Public comment over the SEC's proposed regulations on target-date fund advertising and marketing is shaping up as a debate of too much vs. too little.
Major providers say they fear parts of the proposal will require information that is too unwieldy or confusing for investors to make informed decisions.
“Vanguard wholeheartedly supports those aspects of the commission's proposal that serve to clarify what happens at the target date and thereafter,” F. William McNabb, chairman and chief executive of Vanguard Group Inc., Malvern, Pa., said in written comments to the Securities and Exchange Commission. “We urge the commission, however, to guard against disclosure overload in mutual fund marketing materials which could lead to investor confusion and, in fact, lessen an investor's understanding of the benefits of target-date funds.”
The SEC proposal that investors consider multiple factors in choosing target-date funds is “too vague and generic to be helpful to the general investor,” said Mr. McNabb. “A long litany of "buyer beware' disclosure for any product may give investors undue alarm and cause them to shy away from that product.”
Meanwhile, several organizations, including those representing state regulators and consumers, said the SEC proposals fall short of adequately educating investors about target-date fund strategies and investment styles.
“The amendments represent important first steps in increasing disclosures to target-date fund investors,” wrote Tina G. Stavrou, assistant general counsel of the North American Securities Administrators Association, Washington. “(However), NASAA believes the amendments to the rules do not go far enough, and thus remain open to industry abuse and investor confusion.”
John Heine, a spokesman for the SEC, said the agency doesn't have a timetable for issuing a final set of rules. “The SEC will act as expeditiously as possible,” he said.
After digesting 101 pages of proposed SEC rules plus accompanying agency comments, some prominent providers issued detailed criticism that could be called a “yes, but” response.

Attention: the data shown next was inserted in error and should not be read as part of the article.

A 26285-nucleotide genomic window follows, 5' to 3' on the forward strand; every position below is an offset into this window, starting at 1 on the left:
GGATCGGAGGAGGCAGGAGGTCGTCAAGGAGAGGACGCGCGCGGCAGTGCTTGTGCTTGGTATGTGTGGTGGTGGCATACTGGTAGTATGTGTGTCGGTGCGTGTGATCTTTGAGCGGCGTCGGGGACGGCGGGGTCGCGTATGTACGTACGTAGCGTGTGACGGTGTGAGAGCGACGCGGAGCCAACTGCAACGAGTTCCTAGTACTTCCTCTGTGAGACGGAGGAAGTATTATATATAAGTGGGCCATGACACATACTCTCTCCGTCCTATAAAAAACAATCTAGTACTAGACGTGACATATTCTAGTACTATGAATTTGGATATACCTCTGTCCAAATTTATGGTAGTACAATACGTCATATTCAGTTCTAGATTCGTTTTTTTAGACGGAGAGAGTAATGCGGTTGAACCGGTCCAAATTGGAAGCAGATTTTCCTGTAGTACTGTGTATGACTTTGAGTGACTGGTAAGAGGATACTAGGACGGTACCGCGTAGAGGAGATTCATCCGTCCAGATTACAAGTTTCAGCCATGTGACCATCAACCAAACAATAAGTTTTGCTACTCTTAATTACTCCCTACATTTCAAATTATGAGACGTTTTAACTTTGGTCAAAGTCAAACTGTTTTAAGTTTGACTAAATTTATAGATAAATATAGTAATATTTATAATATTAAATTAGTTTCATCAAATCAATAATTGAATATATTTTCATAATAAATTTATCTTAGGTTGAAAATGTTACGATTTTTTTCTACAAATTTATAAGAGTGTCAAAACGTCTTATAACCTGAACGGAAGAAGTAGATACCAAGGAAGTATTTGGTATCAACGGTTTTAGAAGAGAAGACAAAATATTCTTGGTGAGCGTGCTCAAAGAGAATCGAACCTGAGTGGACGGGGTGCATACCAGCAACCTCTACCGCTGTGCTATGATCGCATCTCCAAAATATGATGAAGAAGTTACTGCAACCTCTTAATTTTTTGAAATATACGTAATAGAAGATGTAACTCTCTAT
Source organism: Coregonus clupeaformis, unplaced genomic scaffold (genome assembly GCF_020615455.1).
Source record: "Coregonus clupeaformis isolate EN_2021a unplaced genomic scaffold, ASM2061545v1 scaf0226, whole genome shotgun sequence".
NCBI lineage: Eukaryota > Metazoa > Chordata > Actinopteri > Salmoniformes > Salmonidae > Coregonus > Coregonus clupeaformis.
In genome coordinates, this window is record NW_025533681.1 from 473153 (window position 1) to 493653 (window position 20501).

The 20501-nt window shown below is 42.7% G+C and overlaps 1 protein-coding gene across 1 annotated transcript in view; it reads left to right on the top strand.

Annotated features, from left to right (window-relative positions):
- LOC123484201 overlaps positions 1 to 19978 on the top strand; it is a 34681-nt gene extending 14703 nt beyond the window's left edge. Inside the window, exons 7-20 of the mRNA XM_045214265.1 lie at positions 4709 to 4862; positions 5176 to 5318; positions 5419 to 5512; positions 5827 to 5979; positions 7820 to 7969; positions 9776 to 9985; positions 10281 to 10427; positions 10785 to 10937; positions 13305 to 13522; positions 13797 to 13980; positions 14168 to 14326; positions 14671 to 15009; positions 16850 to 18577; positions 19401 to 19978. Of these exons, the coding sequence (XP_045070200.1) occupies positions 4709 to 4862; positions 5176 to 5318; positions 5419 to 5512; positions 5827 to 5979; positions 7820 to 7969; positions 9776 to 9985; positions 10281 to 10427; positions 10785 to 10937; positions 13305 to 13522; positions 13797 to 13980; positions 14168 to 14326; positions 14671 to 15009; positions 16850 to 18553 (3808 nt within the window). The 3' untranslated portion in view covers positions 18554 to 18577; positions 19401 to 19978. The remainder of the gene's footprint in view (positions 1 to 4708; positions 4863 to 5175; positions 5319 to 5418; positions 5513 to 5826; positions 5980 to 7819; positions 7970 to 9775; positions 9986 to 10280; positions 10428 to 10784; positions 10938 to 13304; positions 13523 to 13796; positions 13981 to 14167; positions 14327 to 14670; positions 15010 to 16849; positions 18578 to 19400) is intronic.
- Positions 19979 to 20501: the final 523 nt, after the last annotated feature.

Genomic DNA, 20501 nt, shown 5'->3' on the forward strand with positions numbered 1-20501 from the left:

Yes, the proposed regulations should help consumers, and, yes, some of the proposals produce greater clarity, according to their comments. But some recommendations relating to asset allocation, risk and reward and additions to SEC antifraud rules are too cumbersome, unclear or intrusive, they argue.
The SEC proposals fall into several broad categories:
c Requiring marketing materials to disclose asset allocations of the funds among several types of investments — equities, fixed income and cash;
c Including a statement that tells participants to consider “risk tolerance, personal circumstances and complete financial situation,” and makes clear that a target-date fund is not a guaranteed investment;
c Requiring print or electronically delivered marketing materials to include a “prominent” table, chart or graph that “clearly depicts the asset allocations among types of investment over the entire life of the fund.”
c Revising the SEC's Securities Act Rule 156 anti-fraud regulations on misleading marketing claims to say that improper marketing claims can be defined as placing emphasis on a single factor such as age or tax bracket “as the basis for determining that an investment is appropriate.”
The SEC proposal also warns about marketing materials that say investing in target-date funds or any securities is “a simple investment plan or (one that) requires little or no monitoring.”